NEW YORK – Researchers reported results from a Phase I study comparing AstraZeneca's investigational AKT inhibitor capivasertib alone or in combination with the endocrine therapy fulvestrant in AKT1 E17K-mutated, estrogen receptor-positive metastatic breast cancer patients in Clinical Cancer Research this week.
The study, led by Lillian Smyth of St. Vincent's University Hospital, found that the AKT inhibitor either alone or in combination with fulvestrant was efficacious in this molecularly defined subset of patients, including in those who had previously received fulvestrant and started progressing. The efficacy and safety of the combination regimen was "marginally better" than capivasertib monotherapy.
"Furthermore, our data provide a rationale for incorporating potentially actionable alterations in breast cancer into diagnostic testing algorithms for the early identification of these alterations in the metastatic disease course," Smyth and colleagues wrote in the paper.
The analysis was performed on 63 heavily pretreated patients. Patients had their AKT1 E17 K mutation status detected in tissue samples by local next-generation sequencing or central blood-based testing with Sysmex Inostics' OncoBEAM. Of those, 20 received capivasertib monotherapy and 43 received the capivasertib and fulvestrant combination.
In the monotherapy group, the overall response rate was 20 percent. In the combination cohort, overall response rate was 36 percent in those who received fulvestrant previously and 20 percent in patients who did not. Additional analysis revealed that patients in both the monotherapy and combination arms who received fewer than two prior lines of chemotherapy responded better to treatment than those who received more than three prior lines.
"This study demonstrates that AKT1 E17K is a clinically relevant, valid target in ER-positive breast cancer and that the AKT inhibitor capivasertib is tolerable and active as both monotherapy and in combination with fulvestrant, including in patients with prior fulvestrant resistance," the authors wrote.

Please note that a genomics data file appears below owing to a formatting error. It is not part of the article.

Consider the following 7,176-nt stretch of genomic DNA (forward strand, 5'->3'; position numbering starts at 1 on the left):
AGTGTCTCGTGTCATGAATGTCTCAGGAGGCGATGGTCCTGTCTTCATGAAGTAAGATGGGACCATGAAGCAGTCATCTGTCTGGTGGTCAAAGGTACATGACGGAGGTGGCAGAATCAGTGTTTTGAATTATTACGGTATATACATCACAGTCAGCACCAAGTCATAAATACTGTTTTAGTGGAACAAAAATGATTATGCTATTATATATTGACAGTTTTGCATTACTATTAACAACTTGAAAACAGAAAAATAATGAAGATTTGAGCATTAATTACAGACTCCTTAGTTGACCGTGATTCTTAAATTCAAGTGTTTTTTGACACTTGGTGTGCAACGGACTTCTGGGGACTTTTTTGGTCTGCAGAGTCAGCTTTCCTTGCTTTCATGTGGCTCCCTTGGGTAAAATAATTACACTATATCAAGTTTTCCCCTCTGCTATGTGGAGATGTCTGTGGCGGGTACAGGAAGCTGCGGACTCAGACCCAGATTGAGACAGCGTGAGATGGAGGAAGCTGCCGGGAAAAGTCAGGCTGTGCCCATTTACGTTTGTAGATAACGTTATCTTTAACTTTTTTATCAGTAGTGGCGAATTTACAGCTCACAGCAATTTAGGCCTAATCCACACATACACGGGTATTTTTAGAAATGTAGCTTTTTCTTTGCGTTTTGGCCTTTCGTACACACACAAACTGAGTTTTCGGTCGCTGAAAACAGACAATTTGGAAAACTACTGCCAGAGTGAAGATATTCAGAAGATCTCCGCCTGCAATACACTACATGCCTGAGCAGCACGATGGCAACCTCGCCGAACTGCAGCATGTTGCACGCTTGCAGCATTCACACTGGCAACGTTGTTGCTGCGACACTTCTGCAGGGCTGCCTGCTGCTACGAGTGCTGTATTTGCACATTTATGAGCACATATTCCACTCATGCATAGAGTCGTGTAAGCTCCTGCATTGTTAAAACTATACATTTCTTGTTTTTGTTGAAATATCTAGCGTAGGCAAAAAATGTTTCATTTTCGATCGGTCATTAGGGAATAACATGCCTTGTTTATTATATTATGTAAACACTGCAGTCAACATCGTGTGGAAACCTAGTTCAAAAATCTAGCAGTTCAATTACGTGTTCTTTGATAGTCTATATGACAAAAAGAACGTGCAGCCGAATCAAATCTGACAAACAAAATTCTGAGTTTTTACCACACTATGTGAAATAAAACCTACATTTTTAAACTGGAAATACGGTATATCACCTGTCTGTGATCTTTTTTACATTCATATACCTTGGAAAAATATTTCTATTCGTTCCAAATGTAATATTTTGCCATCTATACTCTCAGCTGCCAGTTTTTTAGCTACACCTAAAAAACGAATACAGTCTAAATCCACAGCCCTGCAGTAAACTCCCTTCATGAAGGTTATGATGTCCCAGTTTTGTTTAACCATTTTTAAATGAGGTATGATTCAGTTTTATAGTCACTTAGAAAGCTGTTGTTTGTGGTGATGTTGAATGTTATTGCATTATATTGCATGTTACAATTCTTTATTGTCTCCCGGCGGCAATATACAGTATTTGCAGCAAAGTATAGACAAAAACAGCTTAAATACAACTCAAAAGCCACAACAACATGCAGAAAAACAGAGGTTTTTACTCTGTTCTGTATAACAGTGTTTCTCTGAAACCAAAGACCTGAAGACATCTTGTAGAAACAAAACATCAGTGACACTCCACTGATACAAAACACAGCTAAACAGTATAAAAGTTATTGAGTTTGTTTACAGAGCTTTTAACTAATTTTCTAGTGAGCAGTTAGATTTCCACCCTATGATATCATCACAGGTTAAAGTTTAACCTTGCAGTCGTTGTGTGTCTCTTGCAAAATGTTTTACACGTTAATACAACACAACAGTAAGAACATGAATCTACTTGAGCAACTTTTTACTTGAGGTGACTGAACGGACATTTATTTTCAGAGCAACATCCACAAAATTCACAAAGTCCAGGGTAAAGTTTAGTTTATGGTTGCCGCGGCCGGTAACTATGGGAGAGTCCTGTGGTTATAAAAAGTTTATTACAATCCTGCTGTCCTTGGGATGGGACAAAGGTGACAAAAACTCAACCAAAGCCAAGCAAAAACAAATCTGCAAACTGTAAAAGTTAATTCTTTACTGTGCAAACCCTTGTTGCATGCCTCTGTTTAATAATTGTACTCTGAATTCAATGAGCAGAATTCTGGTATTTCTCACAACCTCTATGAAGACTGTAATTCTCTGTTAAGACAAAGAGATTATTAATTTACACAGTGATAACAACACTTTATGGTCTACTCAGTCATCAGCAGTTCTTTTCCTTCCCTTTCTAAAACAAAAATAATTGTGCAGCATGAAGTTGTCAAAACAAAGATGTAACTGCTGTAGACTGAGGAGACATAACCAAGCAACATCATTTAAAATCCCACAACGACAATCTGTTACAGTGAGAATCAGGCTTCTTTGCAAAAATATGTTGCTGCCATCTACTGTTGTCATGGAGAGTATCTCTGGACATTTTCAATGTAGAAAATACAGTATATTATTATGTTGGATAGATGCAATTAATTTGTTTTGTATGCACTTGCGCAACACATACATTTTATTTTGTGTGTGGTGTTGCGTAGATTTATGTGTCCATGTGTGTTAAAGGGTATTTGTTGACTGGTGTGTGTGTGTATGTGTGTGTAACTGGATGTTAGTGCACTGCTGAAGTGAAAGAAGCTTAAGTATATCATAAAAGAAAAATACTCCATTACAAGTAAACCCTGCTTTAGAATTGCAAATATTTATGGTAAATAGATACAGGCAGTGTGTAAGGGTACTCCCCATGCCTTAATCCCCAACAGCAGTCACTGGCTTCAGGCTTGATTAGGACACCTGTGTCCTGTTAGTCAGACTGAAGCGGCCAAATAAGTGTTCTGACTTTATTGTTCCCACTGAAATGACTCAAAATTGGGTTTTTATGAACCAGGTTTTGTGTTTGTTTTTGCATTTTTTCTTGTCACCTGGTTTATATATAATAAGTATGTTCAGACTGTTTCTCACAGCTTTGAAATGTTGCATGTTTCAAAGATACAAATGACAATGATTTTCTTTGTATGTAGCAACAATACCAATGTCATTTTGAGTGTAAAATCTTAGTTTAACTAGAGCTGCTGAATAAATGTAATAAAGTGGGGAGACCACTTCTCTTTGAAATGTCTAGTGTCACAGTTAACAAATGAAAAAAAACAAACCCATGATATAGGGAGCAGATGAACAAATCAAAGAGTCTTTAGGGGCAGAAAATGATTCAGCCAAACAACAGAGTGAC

In ER-positive breast cancer, the PI3K pathway is commonly activated. About 7 percent of ER-positive breast cancers induce activation of this pathway through AKT1 mutations, most commonly through AKT1 E17K. Researchers stated that this genomic subgroup may not respond as well to PI3K inhibitor therapy.
In the National Cancer Institutes' MATCH trial, capivasertib was explored in a pan-cancer fashion and yielded some encouraging signals in breast cancer patients who were hormone receptor-positive.
In this latest study, researchers conducted exploratory biomarker analysis on plasma samples using NGS and ddPCR, which detected AKT1 E17K mutations in 33 out of 41 patients and 31 of 41 patients, respectively. Researchers reported that when there was at least a 50 percent decrease in AKT1 E17K mutant copies per mL of plasma from baseline to the start of the second cycle of treatment, patients were more likely to have improved treatment-related progression-free survival. The authors wrote that this finding suggests that plasma-based analysis may provide an "additional diagnostic opportunity" in this setting.
"With other genomic biomarkers such as PIK3CA mutations expected to become part of routine management paradigms over the coming years in breast cancer, these data have the prospect of becoming part of a rationale to incorporate other potentially actionable alterations in breast cancer, including ERBB2 and AKT1, into diagnostic testing algorithms and for the early identification of these alterations in the metastatic disease course," the authors wrote.